Our second day in Kyoto, Japan, we began with a meeting with the head monk of Kennin-ji Temple who explained the history of the temple who taught us how to meditate and then led us through a formal tea ceremony with tea cups that were several hundred years old and examples of the best ceramics artisanship in Japan during that period. Kennin-ji Temple is believed to be the oldest Zen Buddhist temple in Japan, dating back to the 13th century (the original temple buildings, like much of Kyoto, were destroyed by fire). At present, there are three branches of Zen in Japan – the Rinzai, Soutou and Oubaku schools. Kennin-ji belongs to the Rinzai tradition. The temple was founded in 1202 by the priest Yousai (1141-1215), the Buddhist monk who introduced both Zen Buddhism and tea cultivation to Japan upon returning from study trips to China. The head monk talked with us about Zen Buddhism and gave us insights into an old Japanese Zen saying, “sou iu mono do” (“that’s how things are”) – an excellent perspective for dealing with the vicissitudes of life, both the ups and downs. We then had the opportunity for an extensive tour of the temple.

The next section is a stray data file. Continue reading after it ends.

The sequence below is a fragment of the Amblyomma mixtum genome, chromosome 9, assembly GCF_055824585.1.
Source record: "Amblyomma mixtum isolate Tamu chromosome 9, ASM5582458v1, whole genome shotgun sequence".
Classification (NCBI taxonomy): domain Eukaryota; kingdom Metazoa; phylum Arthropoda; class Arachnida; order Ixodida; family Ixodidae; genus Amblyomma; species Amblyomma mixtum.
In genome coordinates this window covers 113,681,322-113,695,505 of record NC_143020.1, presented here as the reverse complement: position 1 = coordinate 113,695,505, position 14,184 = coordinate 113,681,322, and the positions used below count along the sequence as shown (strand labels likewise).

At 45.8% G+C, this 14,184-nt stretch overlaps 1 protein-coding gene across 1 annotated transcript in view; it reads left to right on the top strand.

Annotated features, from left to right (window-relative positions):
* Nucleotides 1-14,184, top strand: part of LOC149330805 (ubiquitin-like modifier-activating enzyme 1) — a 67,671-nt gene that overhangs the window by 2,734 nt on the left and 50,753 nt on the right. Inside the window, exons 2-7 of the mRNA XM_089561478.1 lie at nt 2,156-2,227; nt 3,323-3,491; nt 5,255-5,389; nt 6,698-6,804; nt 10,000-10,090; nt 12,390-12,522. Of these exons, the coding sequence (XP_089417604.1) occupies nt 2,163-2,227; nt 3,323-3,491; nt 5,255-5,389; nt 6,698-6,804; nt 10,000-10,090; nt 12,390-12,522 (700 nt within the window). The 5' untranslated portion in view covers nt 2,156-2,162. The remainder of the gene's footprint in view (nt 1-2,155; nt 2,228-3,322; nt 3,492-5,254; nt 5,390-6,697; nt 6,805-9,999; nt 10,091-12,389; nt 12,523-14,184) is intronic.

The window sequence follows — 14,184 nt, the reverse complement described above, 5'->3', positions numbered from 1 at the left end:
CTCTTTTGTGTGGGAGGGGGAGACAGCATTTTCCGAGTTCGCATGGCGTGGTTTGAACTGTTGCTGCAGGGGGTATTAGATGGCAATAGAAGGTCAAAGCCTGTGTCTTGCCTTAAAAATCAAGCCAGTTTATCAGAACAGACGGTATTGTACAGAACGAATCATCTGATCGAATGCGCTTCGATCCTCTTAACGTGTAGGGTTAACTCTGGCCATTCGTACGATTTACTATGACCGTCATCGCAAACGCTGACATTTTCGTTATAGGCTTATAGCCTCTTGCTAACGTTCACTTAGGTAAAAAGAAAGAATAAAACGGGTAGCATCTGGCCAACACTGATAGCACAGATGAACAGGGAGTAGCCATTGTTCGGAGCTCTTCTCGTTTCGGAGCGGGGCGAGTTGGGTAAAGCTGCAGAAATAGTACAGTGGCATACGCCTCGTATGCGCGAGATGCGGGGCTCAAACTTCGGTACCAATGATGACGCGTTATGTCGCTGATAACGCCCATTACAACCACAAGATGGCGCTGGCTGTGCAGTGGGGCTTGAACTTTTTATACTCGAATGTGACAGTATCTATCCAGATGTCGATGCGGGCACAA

“Zen Buddhism heavily emphasizes meditation or zazen. Zen evolved into much more than simply a philosophy, and came to permeate the arts including the tea ceremony, whose practitioners pursued an imperfect, rustic beauty. It was quickly patronized by aristocrats and the warrior class, including the ruthless 16th-century shogun Toyotomi Hideyoshi, who commissioned the tea room found on the temple grounds.” — http://www.jnto.go.jp/ph/spot-activity/kansai/kyoto/kenninji-temple/
Totekiko, the inner rock garden at Ryogen-in Zen Buddhist Temple, is the smallest rare stone garden in Japan. The main point of the garden is the sandy ripples of the stones. The garden shows the truth that the stronger the power of a stone thrown into water is, the larger the ripple are.
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